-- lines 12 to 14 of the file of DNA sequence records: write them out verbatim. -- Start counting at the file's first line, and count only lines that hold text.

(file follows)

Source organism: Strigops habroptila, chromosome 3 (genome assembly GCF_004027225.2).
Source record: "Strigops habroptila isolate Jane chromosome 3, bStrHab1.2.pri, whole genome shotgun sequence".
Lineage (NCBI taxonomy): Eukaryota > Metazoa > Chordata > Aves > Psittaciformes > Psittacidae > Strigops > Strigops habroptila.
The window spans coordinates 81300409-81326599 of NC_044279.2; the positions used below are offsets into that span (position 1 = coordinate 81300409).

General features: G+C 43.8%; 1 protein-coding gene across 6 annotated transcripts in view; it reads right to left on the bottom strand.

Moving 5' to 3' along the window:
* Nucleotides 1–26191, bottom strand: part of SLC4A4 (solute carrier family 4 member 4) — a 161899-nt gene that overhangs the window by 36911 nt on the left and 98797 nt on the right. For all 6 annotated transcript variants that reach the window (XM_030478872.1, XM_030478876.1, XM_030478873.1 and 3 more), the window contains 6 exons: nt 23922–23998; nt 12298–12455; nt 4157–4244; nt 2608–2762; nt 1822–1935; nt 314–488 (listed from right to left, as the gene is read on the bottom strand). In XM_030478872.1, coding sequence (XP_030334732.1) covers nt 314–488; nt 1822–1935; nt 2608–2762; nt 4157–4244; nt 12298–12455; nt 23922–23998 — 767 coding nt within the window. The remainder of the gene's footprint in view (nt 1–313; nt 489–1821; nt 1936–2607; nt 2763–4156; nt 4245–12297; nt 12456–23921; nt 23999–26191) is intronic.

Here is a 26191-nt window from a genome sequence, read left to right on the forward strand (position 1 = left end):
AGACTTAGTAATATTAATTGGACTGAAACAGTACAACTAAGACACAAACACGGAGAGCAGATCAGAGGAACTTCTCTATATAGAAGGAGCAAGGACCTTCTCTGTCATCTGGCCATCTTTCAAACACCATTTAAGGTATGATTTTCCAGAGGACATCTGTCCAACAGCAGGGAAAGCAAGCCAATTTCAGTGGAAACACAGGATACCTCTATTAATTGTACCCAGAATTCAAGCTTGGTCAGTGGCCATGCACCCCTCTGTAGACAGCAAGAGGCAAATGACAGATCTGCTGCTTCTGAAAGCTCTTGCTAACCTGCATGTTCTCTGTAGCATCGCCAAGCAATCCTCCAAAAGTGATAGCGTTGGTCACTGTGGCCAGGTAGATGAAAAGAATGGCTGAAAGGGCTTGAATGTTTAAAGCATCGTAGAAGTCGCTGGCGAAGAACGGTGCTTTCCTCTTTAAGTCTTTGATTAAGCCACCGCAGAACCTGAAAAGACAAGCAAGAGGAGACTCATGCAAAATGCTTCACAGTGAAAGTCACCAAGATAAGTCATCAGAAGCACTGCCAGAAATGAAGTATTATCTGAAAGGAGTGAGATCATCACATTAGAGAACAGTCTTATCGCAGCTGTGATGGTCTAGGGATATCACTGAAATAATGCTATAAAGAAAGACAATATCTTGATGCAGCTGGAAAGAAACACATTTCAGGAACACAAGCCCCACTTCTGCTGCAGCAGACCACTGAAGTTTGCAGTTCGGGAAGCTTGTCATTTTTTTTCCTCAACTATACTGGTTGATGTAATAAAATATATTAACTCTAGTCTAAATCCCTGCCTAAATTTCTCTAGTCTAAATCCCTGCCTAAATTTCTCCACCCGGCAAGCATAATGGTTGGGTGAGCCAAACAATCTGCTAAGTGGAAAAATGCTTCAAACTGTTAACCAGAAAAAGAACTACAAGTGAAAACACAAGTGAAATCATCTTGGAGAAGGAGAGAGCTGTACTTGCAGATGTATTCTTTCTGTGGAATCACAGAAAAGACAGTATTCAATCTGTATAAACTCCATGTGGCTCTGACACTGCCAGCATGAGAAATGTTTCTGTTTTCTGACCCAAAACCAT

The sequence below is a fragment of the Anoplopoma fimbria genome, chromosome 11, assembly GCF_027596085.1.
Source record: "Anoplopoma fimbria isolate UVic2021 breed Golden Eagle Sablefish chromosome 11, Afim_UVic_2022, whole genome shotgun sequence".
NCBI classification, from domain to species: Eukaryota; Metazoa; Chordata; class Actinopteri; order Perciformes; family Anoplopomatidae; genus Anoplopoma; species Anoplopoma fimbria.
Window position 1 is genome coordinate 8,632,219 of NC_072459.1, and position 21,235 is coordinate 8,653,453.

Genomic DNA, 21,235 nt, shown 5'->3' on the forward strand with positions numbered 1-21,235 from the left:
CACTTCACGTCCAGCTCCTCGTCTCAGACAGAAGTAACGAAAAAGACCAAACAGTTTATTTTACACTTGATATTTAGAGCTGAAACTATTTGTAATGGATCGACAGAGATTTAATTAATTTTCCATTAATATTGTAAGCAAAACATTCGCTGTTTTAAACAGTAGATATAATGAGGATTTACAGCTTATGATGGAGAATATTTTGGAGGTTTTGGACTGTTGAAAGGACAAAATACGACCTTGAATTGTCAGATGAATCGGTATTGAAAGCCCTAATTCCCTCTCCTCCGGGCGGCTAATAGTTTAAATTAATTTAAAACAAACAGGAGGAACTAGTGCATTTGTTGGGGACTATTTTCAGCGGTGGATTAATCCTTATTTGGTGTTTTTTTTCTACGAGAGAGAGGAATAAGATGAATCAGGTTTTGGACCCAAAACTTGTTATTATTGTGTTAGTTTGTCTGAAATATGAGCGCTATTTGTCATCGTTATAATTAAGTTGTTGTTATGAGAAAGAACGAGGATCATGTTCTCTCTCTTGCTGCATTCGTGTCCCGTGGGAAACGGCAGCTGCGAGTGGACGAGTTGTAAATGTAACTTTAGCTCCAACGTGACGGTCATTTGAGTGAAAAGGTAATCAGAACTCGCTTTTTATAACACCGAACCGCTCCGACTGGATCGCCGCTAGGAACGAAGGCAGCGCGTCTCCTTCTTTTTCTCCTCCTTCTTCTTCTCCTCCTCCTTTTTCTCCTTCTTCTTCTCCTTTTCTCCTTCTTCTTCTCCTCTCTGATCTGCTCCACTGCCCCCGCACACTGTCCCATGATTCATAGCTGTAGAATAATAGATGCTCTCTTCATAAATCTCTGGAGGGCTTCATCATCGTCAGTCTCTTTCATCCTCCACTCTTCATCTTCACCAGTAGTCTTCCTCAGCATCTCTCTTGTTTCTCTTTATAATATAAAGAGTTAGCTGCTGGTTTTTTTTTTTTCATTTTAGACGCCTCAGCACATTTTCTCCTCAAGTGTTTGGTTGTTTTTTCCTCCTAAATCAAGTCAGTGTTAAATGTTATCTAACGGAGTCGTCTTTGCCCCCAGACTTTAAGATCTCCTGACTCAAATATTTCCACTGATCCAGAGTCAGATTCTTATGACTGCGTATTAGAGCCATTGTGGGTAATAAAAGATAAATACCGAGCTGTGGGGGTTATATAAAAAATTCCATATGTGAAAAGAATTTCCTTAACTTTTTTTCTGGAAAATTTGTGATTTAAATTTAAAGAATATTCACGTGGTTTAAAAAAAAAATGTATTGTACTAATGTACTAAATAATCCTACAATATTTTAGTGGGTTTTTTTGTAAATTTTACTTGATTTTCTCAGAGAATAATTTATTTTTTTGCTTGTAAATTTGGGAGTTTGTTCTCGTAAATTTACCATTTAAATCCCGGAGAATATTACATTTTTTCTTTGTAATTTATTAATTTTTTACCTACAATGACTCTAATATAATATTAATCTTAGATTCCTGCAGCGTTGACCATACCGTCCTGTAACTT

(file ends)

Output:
NCBI classification, from domain to species: Eukaryota; Metazoa; Chordata; class Actinopteri; order Perciformes; family Anoplopomatidae; genus Anoplopoma; species Anoplopoma fimbria.
Window position 1 is genome coordinate 8,632,219 of NC_072459.1, and position 21,235 is coordinate 8,653,453.

Genomic DNA, 21,235 nt, shown 5'->3' on the forward strand with positions numbered 1-21,235 from the left: